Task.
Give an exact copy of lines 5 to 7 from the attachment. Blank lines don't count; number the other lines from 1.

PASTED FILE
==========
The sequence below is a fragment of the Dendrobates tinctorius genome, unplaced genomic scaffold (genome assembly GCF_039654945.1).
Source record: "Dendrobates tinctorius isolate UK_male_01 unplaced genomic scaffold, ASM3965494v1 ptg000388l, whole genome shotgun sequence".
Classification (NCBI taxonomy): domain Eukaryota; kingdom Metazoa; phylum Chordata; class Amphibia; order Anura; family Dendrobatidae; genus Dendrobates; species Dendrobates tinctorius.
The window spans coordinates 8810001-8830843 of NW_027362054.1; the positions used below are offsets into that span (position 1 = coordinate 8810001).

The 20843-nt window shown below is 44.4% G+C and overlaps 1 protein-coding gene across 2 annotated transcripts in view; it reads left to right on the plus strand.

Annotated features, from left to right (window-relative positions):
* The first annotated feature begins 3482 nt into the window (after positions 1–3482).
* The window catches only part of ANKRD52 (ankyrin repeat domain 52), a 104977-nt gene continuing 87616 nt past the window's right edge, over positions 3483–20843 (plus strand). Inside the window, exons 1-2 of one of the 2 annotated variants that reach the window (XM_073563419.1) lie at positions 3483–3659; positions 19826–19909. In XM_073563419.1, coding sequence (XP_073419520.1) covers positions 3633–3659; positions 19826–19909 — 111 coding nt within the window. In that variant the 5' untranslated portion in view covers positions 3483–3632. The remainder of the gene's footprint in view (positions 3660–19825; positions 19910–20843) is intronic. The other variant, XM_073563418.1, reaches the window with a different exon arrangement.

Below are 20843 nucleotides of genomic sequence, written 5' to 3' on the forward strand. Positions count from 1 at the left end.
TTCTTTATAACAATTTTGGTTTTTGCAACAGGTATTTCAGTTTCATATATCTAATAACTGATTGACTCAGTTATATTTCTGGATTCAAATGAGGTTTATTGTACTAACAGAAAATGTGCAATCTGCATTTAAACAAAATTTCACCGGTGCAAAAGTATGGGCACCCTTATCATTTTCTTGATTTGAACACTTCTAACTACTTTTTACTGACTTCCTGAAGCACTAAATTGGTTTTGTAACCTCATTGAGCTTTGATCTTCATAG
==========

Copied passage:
The 20843-nt window shown below is 44.4% G+C and overlaps 1 protein-coding gene across 2 annotated transcripts in view; it reads left to right on the plus strand.

Annotated features, from left to right (window-relative positions):
* The first annotated feature begins 3482 nt into the window (after positions 1–3482).